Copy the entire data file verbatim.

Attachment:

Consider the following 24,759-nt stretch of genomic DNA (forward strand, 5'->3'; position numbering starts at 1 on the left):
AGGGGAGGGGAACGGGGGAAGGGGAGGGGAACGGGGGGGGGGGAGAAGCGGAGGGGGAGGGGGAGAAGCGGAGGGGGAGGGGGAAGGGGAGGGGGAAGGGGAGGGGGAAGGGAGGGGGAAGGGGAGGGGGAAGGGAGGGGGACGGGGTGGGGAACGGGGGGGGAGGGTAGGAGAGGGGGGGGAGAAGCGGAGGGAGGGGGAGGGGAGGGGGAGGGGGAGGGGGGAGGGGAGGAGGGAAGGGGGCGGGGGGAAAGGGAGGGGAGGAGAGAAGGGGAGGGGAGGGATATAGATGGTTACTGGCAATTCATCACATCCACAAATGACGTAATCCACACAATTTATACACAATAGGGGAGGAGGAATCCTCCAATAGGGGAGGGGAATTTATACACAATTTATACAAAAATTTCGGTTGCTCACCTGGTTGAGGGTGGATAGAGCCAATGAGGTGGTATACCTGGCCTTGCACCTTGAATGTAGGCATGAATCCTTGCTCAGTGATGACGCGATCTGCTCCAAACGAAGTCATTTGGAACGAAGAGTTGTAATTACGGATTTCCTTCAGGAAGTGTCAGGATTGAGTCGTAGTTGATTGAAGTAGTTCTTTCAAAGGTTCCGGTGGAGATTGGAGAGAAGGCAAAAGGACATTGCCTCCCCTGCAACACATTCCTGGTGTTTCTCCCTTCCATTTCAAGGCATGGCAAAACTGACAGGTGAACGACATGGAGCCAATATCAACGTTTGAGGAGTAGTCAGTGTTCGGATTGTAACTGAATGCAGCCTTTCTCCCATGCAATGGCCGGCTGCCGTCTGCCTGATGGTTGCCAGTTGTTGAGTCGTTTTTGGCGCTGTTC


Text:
Consider the following 24,759-nt stretch of genomic DNA (forward strand, 5'->3'; position numbering starts at 1 on the left):
AGGGGAGGGGAACGGGGGAAGGGGAGGGGAACGGGGGGGGGGGAGAAGCGGAGGGGGAGGGGGAGAAGCGGAGGGGGAGGGGGAAGGGGAGGGGGAAGGGGAGGGGGAAGGGAGGGGGAAGGGGAGGGGGAAGGGAGGGGGACGGGGTGGGGAACGGGGGGGGAGGGTAGGAGAGGGGGGGGAGAAGCGGAGGGAGGGGGAGGGGAGGGGGAGGGGGAGGGGGGAGGGGAGGAGGGAAGGGGGCGGGGGGAAAGGGAGGGGAGGAGAGAAGGGGAGGGGAGGGATATAGATGGTTACTGGCAATTCATCACATCCACAAATGACGTAATCCACACAATTTATACACAATAGGGGAGGAGGAATCCTCCAATAGGGGAGGGGAATTTATACACAATTTATACAAAAATTTCGGTTGCTCACCTGGTTGAGGGTGGATAGAGCCAATGAGGTGGTATACCTGGCCTTGCACCTTGAATGTAGGCATGAATCCTTGCTCAGTGATGACGCGATCTGCTCCAAACGAAGTCATTTGGAACGAAGAGTTGTAATTACGGATTTCCTTCAGGAAGTGTCAGGATTGAGTCGTAGTTGATTGAAGTAGTTCTTTCAAAGGTTCCGGTGGAGATTGGAGAGAAGGCAAAAGGACATTGCCTCCCCTGCAACACATTCCTGGTGTTTCTCCCTTCCATTTCAAGGCATGGCAAAACTGACAGGTGAACGACATGGAGCCAATATCAACGTTTGAGGAGTAGTCAGTGTTCGGATTGTAACTGAATGCAGCCTTTCTCCCATGCAATGGCCGGCTGCCGTCTGCCTGATGGTTGCCAGTTGTTGAGTCGTTTTTGGCGCTGTTC